CURRENT circumstances have made our gardens prized commodities. They are our own little oasis of calm when anxieties around us are running high.
However, just because the temperature has dropped does not mean we can stop taking care of our gardens. The hard work you put in now will keep you busy and lay the foundation for a great spring and summer next year.
French writer and philosopher Albert Camus once said: “In the depths of winter I finally learned there was in me an invincible summer.”
Never is that truer than with gardening in winter.
Even though it is a quiet season, there’s still plenty of work to be done. The cold months of December through March provide a perfect opportunity for building cloches, cold frames and even greenhouses, which enable gardeners to extend the harvest season.
Also, winter is a great time to start early spring crops from seed. Since winter reveals a garden’s framework, it’s an ideal time to dig new beds, lay paths, and gather sticks for staking beans and peas.
Starting seeds indoors has lots of advantages, such as it is cheaper than buying seedlings, you can harvest a plant’s bounty earlier, and your seedlings can be stronger and healthier than most commercially raised specimens.
Plus, if you save your own seeds over the years, you can create your own unique varieties that will be the envy of other gardeners.
To get started, fill a clean container, such as an egg carton, or seed starter tray, with a good quality seed growing medium. The container must drain well, so punch holes if necessary.
Plant the seeds according to the directions on the packet and place the container inside a large, loose, transparent plastic bag. The bag will raise the temperature and humidity of the growing atmosphere.
If the seeds require sunlight to germinate — not all do — place them in a warm, sunny spot and turn the container often to make sure the stems grow straight. Check the soil frequently and ensure it’s moist but not sodden.
Once the seedling has four or more true leaves, pot them into a growing medium, in readiness for planting out. Cool season crops such as broccoli, cabbage, celery, leek and a variety of lettuces can all start indoors from seed in the winter months.
To give tender seedlings their best chance for survival, you’ll need to harden them off in a cold frame or a cloche before planting in the ground.
Cut back any perennials that have died down and prune roses. Add cloches to winter salads to protect them from the weather and pests and wrap pots of half-hardy plants in bubble wrap or fleece. Bring tender plants indoors or put them in a greenhouse if you have one. This might sound a bit contradictory, but watering your plants before a hard frost can actually protect them.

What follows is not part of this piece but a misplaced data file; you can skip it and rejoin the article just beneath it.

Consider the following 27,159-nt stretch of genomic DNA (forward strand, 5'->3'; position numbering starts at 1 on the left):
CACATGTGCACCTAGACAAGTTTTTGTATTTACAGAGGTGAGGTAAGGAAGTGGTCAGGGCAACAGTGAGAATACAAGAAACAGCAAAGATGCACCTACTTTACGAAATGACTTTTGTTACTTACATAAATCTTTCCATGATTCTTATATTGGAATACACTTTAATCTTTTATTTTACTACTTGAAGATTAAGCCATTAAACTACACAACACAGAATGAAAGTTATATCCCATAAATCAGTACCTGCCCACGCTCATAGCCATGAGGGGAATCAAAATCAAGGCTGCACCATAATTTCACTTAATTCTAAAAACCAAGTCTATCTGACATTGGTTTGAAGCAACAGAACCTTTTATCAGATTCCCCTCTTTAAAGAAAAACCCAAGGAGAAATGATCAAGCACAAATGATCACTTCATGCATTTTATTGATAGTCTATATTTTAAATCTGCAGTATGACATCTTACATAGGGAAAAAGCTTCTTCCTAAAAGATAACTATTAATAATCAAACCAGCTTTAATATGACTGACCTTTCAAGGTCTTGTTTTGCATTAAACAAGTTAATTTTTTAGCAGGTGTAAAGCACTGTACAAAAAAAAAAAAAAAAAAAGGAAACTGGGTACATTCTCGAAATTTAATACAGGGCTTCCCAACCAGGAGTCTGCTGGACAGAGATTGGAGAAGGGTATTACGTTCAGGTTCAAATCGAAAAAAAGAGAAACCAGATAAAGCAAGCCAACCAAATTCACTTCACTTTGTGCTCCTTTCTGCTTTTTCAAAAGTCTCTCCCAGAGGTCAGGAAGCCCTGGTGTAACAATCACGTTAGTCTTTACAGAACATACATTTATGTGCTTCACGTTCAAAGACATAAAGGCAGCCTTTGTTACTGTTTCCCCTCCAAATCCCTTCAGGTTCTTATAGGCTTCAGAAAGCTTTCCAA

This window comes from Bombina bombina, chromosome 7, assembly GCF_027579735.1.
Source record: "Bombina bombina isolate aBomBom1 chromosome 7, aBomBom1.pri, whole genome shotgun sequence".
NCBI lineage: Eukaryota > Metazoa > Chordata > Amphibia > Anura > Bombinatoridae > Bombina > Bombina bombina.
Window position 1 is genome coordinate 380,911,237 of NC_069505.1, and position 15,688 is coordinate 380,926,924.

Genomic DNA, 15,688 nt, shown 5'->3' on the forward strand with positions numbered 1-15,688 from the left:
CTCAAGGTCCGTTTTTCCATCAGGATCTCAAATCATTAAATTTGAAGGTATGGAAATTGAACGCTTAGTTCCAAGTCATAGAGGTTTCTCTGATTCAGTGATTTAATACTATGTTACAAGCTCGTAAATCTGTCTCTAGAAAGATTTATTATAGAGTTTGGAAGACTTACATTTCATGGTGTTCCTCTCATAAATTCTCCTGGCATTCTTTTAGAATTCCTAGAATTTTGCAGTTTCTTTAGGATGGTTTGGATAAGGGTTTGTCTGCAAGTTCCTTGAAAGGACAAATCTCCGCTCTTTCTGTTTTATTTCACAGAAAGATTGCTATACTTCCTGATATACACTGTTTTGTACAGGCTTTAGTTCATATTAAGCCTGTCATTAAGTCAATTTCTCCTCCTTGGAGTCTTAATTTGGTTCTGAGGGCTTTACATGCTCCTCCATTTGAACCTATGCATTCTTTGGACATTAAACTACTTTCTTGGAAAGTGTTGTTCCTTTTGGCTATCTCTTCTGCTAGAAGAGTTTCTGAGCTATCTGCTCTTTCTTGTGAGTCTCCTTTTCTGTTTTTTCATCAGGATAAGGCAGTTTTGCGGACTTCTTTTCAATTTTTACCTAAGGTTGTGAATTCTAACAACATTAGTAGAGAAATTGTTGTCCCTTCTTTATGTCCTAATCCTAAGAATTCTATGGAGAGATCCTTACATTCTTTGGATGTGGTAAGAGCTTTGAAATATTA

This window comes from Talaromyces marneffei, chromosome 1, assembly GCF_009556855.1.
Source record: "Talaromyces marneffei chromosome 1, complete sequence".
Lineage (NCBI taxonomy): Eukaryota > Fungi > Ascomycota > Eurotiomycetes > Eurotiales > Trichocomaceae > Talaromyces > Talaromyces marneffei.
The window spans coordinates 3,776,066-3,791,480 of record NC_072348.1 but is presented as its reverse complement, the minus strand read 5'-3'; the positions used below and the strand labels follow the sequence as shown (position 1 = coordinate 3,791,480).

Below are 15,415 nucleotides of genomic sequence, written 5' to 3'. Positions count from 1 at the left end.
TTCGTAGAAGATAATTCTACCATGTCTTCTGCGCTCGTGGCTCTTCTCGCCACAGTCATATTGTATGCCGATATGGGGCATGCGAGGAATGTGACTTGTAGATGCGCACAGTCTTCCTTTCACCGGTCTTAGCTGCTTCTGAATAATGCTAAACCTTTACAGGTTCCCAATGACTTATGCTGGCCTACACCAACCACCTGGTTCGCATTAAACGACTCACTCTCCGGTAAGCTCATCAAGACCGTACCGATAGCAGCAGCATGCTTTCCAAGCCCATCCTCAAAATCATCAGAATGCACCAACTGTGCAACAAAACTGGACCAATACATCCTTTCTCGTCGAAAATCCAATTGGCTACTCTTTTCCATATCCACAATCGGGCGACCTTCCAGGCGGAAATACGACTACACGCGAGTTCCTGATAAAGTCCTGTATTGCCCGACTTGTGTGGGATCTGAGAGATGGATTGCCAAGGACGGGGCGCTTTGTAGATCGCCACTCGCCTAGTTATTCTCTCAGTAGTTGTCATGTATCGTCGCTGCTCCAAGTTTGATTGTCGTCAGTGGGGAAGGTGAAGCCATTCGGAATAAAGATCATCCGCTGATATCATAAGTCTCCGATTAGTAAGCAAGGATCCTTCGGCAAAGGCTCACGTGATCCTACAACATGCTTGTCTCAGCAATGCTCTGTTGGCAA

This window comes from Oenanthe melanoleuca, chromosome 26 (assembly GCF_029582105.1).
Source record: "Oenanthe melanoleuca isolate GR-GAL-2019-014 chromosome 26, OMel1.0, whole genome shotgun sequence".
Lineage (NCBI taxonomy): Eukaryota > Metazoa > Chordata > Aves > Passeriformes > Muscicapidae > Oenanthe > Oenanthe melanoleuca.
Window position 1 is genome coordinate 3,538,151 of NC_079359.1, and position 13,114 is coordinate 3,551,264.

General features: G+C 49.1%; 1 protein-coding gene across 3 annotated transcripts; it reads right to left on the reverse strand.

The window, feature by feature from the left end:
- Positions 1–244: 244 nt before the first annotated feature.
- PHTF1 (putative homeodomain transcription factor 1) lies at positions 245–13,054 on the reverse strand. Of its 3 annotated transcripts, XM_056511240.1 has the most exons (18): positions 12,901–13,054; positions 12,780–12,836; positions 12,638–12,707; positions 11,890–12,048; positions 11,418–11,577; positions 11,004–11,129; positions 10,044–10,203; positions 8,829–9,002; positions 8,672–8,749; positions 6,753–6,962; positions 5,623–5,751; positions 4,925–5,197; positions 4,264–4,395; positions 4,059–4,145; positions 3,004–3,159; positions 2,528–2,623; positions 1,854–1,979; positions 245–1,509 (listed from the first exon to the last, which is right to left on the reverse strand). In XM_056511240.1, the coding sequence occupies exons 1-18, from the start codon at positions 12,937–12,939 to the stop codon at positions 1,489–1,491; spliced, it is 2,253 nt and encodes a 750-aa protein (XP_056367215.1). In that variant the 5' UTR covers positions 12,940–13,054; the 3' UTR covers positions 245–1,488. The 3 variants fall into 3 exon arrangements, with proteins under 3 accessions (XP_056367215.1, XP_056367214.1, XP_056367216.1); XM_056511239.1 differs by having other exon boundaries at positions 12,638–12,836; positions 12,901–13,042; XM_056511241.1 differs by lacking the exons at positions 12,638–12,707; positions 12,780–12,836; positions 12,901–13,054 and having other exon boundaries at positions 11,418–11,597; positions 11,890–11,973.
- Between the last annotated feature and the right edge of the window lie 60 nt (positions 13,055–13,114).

Watering in advance of a predicted freeze helps plants, especially potted plants and annuals, make it through a hard freeze as it allows them to take up moisture before the ground is frozen and prevents water reaching the root zone.
Be sure to hydrate above-ground shoots as well as the roots. Give container plants extra protection, wrap tender plants and keep them warm with a horticultural fleece. Cover with frost cloth or other heat retentive blankets and move pots and other containers close to the house for extra heat.
Pruning is another very important job that needs to be done in winter. Not all trees, climbers and shrubs are pruned in winter. But for many, the time to shape and prune is when they’re dormant.
Check pruning times for individual trees and shrubs, but for many winter is the perfect opportunity. Once the last of their leaves have been shed, cut back any branches that hang too low or look untidy. The lack of foliage allows you to see the full shape of the tree so you can prune it back to your preferred shape and size. Apples, pears, many roses, type 2 and 3 Clematis, Sambucus, Buddleia and autumn fruiting raspberries are among the key candidates. Fail to prune in winter and you’ll be pruning for failure later in the year.
Adding compost to your beds now will help make sure your plants are healthier next year. The winter months are the perfect time to spread it around your garden to make sure your plants are happy, come spring.
If you have clay soil, now is the time to dig the beds but hold fire if the ground is sodden or after a frost. Digging now allows the frost to break up the soil over the winter, improving the structure.
As long as your beds aren’t seriously compacted, there is no need to double dig. If you have a sandy soil, it’s best to wait until spring to dig as your beds will be more prone to moisture loss thanks to their free-draining nature.
The wildlife in the garden need as much help as possible through the winter months. Remember to top up bird feeders with seeds and nuts to keep the birds happy. Birds especially appreciate fatty, high-energy foods (such as commercially available fat balls) in cold months. Establish a feeding routine, provide water, and clean feeders and bird baths regularly to maintain good hygiene and avoid attracting vermin.
Clutter builds up in the garden. Old supports, mouldy netting and broken pots need to be cleared away, and forgotten vegetables pulled out and composted. Leaves will have scattered themselves across the garden and need clearing up. These are only a sample of what needs to be done in the garden in winter and you will be rewarded for your hard work in the summer.